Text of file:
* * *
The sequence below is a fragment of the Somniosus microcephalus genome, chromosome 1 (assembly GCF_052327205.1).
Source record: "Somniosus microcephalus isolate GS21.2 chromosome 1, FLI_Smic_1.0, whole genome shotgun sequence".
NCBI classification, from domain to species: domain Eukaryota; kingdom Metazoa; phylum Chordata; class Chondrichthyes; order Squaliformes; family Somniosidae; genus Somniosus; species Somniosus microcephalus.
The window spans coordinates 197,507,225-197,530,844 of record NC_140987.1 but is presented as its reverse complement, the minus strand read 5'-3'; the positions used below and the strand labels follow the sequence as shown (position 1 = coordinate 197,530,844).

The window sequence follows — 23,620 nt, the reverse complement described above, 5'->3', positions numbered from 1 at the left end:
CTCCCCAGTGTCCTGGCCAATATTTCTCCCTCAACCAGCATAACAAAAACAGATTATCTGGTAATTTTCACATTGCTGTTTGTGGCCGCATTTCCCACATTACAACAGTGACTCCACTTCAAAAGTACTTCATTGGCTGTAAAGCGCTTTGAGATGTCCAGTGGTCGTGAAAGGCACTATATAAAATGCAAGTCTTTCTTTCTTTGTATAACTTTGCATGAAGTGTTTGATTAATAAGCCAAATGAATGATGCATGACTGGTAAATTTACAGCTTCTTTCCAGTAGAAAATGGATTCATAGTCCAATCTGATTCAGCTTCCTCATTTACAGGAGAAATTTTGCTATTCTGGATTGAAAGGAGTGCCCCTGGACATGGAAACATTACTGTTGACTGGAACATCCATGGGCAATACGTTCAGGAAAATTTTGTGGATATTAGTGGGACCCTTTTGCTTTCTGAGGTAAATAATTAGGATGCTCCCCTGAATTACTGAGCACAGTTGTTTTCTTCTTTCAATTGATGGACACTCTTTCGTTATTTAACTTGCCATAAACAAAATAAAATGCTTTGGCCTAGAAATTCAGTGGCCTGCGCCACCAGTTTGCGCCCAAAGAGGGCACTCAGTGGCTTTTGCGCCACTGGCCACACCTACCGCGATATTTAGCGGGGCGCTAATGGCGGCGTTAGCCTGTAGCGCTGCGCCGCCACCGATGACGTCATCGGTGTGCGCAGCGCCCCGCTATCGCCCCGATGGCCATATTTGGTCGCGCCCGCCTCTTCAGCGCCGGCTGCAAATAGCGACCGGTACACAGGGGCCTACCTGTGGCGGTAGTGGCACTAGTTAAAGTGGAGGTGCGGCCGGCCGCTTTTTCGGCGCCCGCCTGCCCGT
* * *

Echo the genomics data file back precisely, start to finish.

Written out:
The sequence below is a fragment of the Somniosus microcephalus genome, chromosome 1 (assembly GCF_052327205.1).
Source record: "Somniosus microcephalus isolate GS21.2 chromosome 1, FLI_Smic_1.0, whole genome shotgun sequence".
NCBI classification, from domain to species: domain Eukaryota; kingdom Metazoa; phylum Chordata; class Chondrichthyes; order Squaliformes; family Somniosidae; genus Somniosus; species Somniosus microcephalus.
The window spans coordinates 197,507,225-197,530,844 of record NC_140987.1 but is presented as its reverse complement, the minus strand read 5'-3'; the positions used below and the strand labels follow the sequence as shown (position 1 = coordinate 197,530,844).

The window sequence follows — 23,620 nt, the reverse complement described above, 5'->3', positions numbered from 1 at the left end:
CTCCCCAGTGTCCTGGCCAATATTTCTCCCTCAACCAGCATAACAAAAACAGATTATCTGGTAATTTTCACATTGCTGTTTGTGGCCGCATTTCCCACATTACAACAGTGACTCCACTTCAAAAGTACTTCATTGGCTGTAAAGCGCTTTGAGATGTCCAGTGGTCGTGAAAGGCACTATATAAAATGCAAGTCTTTCTTTCTTTGTATAACTTTGCATGAAGTGTTTGATTAATAAGCCAAATGAATGATGCATGACTGGTAAATTTACAGCTTCTTTCCAGTAGAAAATGGATTCATAGTCCAATCTGATTCAGCTTCCTCATTTACAGGAGAAATTTTGCTATTCTGGATTGAAAGGAGTGCCCCTGGACATGGAAACATTACTGTTGACTGGAACATCCATGGGCAATACGTTCAGGAAAATTTTGTGGATATTAGTGGGACCCTTTTGCTTTCTGAGGTAAATAATTAGGATGCTCCCCTGAATTACTGAGCACAGTTGTTTTCTTCTTTCAATTGATGGACACTCTTTCGTTATTTAACTTGCCATAAACAAAATAAAATGCTTTGGCCTAGAAATTCAGTGGCCTGCGCCACCAGTTTGCGCCCAAAGAGGGCACTCAGTGGCTTTTGCGCCACTGGCCACACCTACCGCGATATTTAGCGGGGCGCTAATGGCGGCGTTAGCCTGTAGCGCTGCGCCGCCACCGATGACGTCATCGGTGTGCGCAGCGCCCCGCTATCGCCCCGATGGCCATATTTGGTCGCGCCCGCCTCTTCAGCGCCGGCTGCAAATAGCGACCGGTACACAGGGGCCTACCTGTGGCGGTAGTGGCACTAGTTAAAGTGGAGGTGCGGCCGGCCGCTTTTTCGGCGCCCGCCTGCCCGT